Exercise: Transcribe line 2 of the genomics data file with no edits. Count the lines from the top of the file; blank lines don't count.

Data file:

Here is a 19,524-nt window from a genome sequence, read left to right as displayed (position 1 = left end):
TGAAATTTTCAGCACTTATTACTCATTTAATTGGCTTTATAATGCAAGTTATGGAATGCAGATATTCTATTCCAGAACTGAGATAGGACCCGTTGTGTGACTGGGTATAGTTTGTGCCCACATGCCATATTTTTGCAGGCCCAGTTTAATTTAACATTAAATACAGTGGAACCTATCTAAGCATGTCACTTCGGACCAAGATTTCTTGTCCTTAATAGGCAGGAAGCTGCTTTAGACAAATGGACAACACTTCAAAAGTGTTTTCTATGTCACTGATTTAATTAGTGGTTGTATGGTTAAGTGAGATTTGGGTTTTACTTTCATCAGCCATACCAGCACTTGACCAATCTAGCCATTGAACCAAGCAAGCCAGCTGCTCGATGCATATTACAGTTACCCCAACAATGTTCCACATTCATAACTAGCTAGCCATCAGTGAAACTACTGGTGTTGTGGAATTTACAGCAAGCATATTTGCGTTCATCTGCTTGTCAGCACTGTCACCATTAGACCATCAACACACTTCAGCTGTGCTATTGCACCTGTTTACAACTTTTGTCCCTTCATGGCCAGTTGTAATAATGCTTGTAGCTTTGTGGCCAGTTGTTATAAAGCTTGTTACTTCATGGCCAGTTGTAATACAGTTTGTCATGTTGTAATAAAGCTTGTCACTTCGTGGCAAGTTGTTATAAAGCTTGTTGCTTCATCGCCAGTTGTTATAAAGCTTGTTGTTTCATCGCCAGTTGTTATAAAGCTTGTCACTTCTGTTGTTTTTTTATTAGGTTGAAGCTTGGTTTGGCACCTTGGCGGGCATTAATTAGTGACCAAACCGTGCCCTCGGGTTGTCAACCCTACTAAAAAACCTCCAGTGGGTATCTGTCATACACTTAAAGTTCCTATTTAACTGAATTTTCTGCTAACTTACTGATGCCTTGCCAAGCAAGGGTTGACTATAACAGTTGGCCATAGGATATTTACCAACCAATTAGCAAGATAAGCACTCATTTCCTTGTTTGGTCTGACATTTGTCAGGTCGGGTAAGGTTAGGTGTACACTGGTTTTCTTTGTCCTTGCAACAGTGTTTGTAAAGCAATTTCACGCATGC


TGAAATTTTCAGCACTTATTACTCATTTAATTGGCTTTATAATGCAAGTTATGGAATGCAGATATTCTATTCCAGAACTGAGATAGGACCCGTTGTGTGACTGGGTATAGTTTGTGCCCACATGCCATATTTTTGCAGGCCCAGTTTAATTTAACATTAAATACAGTGGAACCTATCTAAGCATGTCACTTCGGACCAAGATTTCTTGTCCTTAATAGGCAGGAAGCTGCTTTAGACAAATGGACAACACTTCAAAAGTGTTTTCTATGTCACTGATTTAATTAGTGGTTGTATGGTTAAGTGAGATTTGGGTTTTACTTTCATCAGCCATACCAGCACTTGACCAATCTAGCCATTGAACCAAGCAAGCCAGCTGCTCGATGCATATTACAGTTACCCCAACAATGTTCCACATTCATAACTAGCTAGCCATCAGTGAAACTACTGGTGTTGTGGAATTTACAGCAAGCATATTTGCGTTCATCTGCTTGTCAGCACTGTCACCATTAGACCATCAACACACTTCAGCTGTGCTATTGCACCTGTTTACAACTTTTGTCCCTTCATGGCCAGTTGTAATAATGCTTGTAGCTTTGTGGCCAGTTGTTATAAAGCTTGTTACTTCATGGCCAGTTGTAATACAGTTTGTCATGTTGTAATAAAGCTTGTCACTTCGTGGCAAGTTGTTATAAAGCTTGTTGCTTCATCGCCAGTTGTTATAAAGCTTGTTGTTTCATCGCCAGTTGTTATAAAGCTTGTCACTTCTGTTGTTTTTTTATTAGGTTGAAGCTTGGTTTGGCACCTTGGCGGGCATTAATTAGTGACCAAACCGTGCCCTCGGGTTGTCAACCCTACTAAAAAACCTCCAGTGGGTATCTGTCATACACTTAAAGTTCCTATTTAACTGAATTTTCTGCTAACTTACTGATGCCTTGCCAAGCAAGGGTTGACTATAACAGTTGGCCATAGGATATTTACCAACCAATTAGCAAGATAAGCACTCATTTCCTTGTTTGGTCTGACATTTGTCAGGTCGGGTAAGGTTAGGTGTACACTGGTTTTCTTTGTCCTTGCAACAGTGTTTGTAAAGCAATTTCACGCATGC